HOME |  JOIN |  CULT MOVIES | COMPETITIONS | ADVERTISE |  CONTACT US |  ABOUT US
 
 
Newest Reviews
It Happened Here
Giant from the Unknown
211
Top of the Bill
Set It Off
No Way Out
Traffik
Pitch Perfect 3
Insidious: The Last Key
Goalie's Anxiety at the Penalty Kick, The
Dirty Carnival, A
King of Hearts
Crowhurst
And the Same to You
Racer and the Jailbird
Superman and the Mole-Men
Phantom Thread
Sweet Country
Loophole
Irma La Douce
Brigsby Bear
Wish Upon
Gringo
Finding Vivian Maier
Shape of Water, The
Lady Bird
Endless, The
Universal Soldier: The Return
Lean on Pete
Carnival in Flanders
   
 
Newest Articles
ITC What You Did There: Retro-Action on Blu-ray
And It Was the Dirtiest Harry We Have Seen in a Very Long Time: The Dirty Harry Series
Manor On Movies: The Astounding She Monster
Manor On Movies: Don't be a dolt. That's not a cult (movie)
Wes Anderson's Big Daddies: Steve Zissou and Others
Bad Taste from Outer Space: Galaxy of Terror and Xtro
A Yen for the 1990s: Iron Monkey and Satan Returns
Hey, Punk: Jubilee and Rock 'n' Roll High School
Help! with The Knack: Richard Lester in 1965
Roll Up, Get Yer Free Cinema: The Shorts on the BFI Woodfall Blu-rays
Time for Heroes: The Dam Busters and How I Won the War
Hell is a City: Midnight Cowboy and Taxi Driver
Boris Goes Bonkers, Bela Goes Bats: The Old Dark House and Mark of the Vampire
Charles Bronson's Mid-70s: Breakheart Pass and Others
Kids in America: The Breakfast Club vs Metropolitan
   
 
  Fight Club I Don't Wanna Talk About ItBuy this film here.
Year: 1999
Director: David Fincher
Stars: Edward Norton, Brad Pitt, Helena Bonham Carter, Meat Loaf, Zach Grenier, Eion Bailey, Thom Gossom Jr, Jared Leto, Evan Mirand, Peter Iacangelo, Joon B. Kim, Pat McNamara, Van Quattro, Markus Redmond, Michael Girardin, Tim De Zarn, Exra Buzzington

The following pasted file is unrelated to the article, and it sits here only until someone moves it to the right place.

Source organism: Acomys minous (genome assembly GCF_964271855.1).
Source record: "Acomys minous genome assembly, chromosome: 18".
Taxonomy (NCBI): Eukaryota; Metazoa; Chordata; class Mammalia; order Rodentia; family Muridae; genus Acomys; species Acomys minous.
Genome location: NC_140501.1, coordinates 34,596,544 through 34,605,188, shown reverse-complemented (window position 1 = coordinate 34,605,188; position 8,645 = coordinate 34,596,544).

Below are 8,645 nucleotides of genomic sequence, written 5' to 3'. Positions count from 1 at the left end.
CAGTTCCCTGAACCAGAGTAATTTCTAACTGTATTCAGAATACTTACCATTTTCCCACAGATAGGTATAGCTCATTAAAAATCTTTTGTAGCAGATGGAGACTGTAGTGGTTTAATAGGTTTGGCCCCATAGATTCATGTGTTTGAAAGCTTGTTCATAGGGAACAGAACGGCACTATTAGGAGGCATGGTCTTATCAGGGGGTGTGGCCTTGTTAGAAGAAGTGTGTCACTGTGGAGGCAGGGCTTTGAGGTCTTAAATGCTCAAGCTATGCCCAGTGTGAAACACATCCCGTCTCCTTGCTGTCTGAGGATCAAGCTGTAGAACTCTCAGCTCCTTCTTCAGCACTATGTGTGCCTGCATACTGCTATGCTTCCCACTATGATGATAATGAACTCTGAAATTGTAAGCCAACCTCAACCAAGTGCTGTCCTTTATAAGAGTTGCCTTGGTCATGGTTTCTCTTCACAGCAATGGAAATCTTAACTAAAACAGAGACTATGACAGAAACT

Genre: Comedy, Drama, Thriller
Rating:  8 (from 5 votes)
Review: How did our narrator (Edward Norton) end up on a top floor of in an empty building with a gun in his mouth? For that explanation, he tells us, we have to go back in time to when he was suffering through a dead end job as a crash investigator and feeling as if his insomnia was eating him alive. He went to a doctor to find out if he could die from the condition, after all when he did get to sleep he would sometimes wake up in strange places, but the doctor told him no. And then he said, go and attend a support group for testicular cancer sufferers, then you'll see what sorrow really is. But the narrator had a surprise coming when he met one Tyler Durden (Brad Pitt) on a plane...

Fight Club was based on the novel by Chuck Palahniuk, and if nothing else it popularised his fiction. But it did do something else, as for many this was the defining film of the pre-Millennial nineties, the film that captured the malaise of a world that felt there were bad times just around the corner and needed to feel that they could control their lives in the face of it. Even if, as the story's catalyst Durden says, modern man is merely a consumer when previously he had been a hunter, a pioneer, a survivor, here was a message that said that there was something you could do to change.